Natamata

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Natamata (a Bislama name derived from vernacular words such as Raga / East Ambae tamata and Apma temwat) is a concept underlying the social fabric of traditional communities in north-eastern Vanuatu. The concept has no exact equivalent in Western culture and law. It is sometimes translated as "peace",[1] though "harmony" is probably a closer translation.[2] The concept encompasses social and spiritual harmony, and the set of unwritten customary laws by which this harmony is maintained.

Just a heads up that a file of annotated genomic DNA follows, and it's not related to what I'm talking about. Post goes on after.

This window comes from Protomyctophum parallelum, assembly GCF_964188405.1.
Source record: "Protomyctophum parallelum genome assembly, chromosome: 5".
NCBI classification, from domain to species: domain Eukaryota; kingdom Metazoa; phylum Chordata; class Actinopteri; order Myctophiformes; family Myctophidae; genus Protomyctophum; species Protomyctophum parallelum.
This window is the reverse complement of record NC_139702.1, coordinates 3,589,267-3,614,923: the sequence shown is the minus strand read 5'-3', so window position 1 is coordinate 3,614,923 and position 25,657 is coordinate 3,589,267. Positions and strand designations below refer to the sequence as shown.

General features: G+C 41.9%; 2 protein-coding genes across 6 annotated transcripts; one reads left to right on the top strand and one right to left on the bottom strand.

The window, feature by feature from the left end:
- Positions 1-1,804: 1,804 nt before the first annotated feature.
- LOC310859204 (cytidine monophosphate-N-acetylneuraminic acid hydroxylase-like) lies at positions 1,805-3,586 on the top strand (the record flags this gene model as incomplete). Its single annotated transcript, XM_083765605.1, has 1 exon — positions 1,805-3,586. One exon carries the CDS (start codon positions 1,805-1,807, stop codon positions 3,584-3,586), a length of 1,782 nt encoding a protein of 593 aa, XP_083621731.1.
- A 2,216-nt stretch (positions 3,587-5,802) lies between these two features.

Maintaining natamata is the responsibility of customary chiefs. It is believed that when a transgression is committed by a member of the community, natamata is broken, and must be restored, usually by the paying of fines to the chief and to the person who was wronged.

References to natamata are common in personal names and place names, such as the Penama provincial centre of Saratamata on Ambae, whose name translates roughly as "field of harmony".

References[edit]

  1. ^ Terry Crowley (2003). A new Bislama dictionary (2nd ed.). University of the South Pacific. p. 185. ISBN 982-02-0362-7. 
  2. ^ Gray, Andrew. 2013. The Languages of Pentecost Island. British Friends of Vanuatu Society.